“ To the ground
With solemn adoration down they cast
Their crowns inwove with amaranth and gold :
Immortal amaranth ! a flower which once
In paradise fast by the tree of life
Began to bloom, but soon for man's offence

To heaven removed, where first it grew, there grows
And flowers aloft, shading the fount of life,
And where the river of bliss through midst of heaven
Rolls o'er elysian flowers her amber stream :
With these that never fade, the spirits elect
Bind their resplendent locks enwreathed with beams ;
Now in loose garlands thick thrown off the bright
Pavement, that like a sea of jasper shone,

Impurpled with celestial roses smiled.” Moore also speaks of them as being woven among the ringlets of the Zamarian maidens :

Amaranths such as crown the maids

That wander through Zamara's shades.” The round-leaved bell-flower, which began to blow last month, is now in full bloom, and has a most beautiful appearance among the last relics of the summer race, hanging out its light blue flowers, like fairy bells, and lighting up the sides of banks, and the very verge of fields, and all out-of-the-way places, amid ruins, or on heaths, and drooping occasionally from the barren brow of the rock.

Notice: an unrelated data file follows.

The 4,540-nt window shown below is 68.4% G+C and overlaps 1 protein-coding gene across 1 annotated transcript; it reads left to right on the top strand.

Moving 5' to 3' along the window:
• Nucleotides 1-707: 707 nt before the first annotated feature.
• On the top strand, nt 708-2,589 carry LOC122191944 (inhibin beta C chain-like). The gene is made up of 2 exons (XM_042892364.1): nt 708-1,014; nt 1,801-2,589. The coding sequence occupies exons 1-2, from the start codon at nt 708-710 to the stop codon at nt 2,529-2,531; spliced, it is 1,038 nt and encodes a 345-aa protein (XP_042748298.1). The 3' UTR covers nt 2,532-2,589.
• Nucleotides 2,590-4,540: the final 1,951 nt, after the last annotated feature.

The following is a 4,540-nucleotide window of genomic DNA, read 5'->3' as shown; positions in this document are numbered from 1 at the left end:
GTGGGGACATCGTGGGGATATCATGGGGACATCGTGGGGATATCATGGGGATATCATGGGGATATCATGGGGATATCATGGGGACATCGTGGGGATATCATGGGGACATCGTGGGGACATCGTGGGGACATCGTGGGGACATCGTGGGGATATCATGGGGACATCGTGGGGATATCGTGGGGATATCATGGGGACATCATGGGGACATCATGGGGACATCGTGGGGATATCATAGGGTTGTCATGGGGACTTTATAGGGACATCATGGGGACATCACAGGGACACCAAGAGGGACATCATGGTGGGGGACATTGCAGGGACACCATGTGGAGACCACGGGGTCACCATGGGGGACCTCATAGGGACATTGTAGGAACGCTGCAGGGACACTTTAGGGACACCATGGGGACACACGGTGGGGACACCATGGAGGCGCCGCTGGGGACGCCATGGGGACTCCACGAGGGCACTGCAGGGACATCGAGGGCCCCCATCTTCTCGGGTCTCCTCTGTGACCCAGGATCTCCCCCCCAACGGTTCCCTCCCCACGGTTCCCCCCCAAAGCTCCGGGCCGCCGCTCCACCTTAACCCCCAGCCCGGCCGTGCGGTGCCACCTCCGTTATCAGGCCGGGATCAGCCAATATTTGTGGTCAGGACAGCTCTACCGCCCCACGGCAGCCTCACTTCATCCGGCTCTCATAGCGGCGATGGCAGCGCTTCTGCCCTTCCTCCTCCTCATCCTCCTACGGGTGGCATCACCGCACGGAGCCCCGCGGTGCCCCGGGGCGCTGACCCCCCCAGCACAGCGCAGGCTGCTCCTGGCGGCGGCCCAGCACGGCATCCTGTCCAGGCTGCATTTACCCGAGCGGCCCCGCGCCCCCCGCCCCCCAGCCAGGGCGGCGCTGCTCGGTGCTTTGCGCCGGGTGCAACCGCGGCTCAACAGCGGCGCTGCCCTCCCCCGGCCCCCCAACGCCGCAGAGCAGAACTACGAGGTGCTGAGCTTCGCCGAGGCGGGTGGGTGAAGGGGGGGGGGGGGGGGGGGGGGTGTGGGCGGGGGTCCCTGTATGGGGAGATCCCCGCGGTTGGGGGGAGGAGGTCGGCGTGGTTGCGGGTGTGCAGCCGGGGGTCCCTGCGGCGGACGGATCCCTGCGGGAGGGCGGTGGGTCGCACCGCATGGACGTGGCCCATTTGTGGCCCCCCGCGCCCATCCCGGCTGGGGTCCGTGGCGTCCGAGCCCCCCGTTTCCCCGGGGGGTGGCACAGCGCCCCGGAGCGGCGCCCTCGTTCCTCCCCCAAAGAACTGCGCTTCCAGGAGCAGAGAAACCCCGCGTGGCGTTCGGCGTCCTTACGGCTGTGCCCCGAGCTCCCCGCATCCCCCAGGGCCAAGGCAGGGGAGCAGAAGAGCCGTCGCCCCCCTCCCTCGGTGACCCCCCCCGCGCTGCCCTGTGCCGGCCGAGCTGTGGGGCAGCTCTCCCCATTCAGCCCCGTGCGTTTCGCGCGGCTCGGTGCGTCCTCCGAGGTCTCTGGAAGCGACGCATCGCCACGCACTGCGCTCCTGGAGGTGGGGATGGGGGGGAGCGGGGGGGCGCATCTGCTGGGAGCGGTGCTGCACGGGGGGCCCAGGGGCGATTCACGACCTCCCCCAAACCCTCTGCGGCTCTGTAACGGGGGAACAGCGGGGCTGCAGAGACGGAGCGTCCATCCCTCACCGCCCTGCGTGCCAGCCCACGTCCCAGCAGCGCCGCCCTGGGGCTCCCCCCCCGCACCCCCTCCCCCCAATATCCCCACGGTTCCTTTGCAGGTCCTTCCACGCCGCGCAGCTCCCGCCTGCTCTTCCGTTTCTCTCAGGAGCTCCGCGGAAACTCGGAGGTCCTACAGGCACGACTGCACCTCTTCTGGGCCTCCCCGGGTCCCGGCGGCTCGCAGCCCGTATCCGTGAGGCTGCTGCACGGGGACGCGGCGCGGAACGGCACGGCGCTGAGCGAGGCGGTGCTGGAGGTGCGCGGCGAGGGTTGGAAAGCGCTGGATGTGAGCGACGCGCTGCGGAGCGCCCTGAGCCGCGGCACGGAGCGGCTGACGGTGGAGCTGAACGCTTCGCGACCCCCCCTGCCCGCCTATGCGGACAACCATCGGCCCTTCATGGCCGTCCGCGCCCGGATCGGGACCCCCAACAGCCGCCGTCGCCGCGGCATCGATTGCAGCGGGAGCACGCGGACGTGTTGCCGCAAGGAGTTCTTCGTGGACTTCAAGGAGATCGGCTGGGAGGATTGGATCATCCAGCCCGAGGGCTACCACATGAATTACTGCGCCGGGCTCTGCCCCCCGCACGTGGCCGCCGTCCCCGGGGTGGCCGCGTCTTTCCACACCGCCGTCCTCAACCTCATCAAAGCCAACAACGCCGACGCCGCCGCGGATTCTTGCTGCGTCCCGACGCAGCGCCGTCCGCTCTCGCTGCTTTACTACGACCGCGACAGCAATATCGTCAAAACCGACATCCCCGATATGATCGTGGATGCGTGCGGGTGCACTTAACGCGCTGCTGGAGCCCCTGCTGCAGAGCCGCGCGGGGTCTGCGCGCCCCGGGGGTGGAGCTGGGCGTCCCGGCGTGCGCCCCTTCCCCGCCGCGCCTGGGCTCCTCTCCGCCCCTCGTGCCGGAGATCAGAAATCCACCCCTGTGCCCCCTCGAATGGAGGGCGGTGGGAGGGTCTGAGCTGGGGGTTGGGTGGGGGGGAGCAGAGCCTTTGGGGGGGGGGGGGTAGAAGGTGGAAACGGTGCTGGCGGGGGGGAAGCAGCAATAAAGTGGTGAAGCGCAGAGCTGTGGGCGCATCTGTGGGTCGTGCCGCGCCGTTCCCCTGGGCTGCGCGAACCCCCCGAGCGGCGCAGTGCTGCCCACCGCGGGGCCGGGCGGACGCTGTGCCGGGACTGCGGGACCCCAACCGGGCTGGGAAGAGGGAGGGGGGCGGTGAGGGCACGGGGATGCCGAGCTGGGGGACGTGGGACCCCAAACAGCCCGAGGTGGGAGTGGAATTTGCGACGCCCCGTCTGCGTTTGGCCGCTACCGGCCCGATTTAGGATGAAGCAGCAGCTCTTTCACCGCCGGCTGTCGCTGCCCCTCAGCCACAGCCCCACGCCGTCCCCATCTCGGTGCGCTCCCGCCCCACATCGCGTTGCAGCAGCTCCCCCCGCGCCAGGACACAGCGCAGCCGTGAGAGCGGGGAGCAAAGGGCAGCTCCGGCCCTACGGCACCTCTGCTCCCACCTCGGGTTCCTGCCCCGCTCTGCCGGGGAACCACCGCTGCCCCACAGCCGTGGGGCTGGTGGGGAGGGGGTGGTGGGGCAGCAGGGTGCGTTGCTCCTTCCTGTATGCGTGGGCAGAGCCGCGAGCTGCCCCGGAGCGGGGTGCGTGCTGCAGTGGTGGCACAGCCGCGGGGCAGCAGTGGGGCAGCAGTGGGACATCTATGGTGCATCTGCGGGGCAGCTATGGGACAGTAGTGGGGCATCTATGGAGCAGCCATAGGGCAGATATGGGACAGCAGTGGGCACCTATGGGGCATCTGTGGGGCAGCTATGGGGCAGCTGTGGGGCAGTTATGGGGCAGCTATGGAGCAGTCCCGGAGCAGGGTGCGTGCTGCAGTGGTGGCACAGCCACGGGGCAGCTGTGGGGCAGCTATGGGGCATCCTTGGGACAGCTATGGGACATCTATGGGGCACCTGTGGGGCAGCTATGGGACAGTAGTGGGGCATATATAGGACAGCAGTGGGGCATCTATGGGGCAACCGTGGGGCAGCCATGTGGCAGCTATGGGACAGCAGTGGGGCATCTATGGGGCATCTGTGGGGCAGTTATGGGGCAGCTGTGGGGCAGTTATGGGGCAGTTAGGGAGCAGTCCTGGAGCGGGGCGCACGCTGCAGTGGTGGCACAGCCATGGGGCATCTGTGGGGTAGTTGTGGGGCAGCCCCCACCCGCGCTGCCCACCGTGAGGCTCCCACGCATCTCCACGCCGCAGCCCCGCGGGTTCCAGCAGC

“ With drooping bells of clearest blue,
Thou didst attract my childish view,

Almost resembling
The azure butterflies that flew
Where on the heath thy blossoms grew,

So lightly trembling.
Where feathery fern and golden broom
Increase the sand-rock cavern's gloom,

I've seen thee tangled,
'Mid tufts of purple heather-bloom,
By vain Arachne's treacherous loom

With dew-drops spangled.
'Mid ruins tumbling to decay,
Thy flowers their heavenly hues display,

Still freshly springing ;
Where pride and pomp have past away,
On mossy tomb, and turret grey,
Like friendship clinging.

But most I love thine azure braid,
When softer flowers are all decay'd,

And thou appearest
Stealing beneath the hedgerow-shade,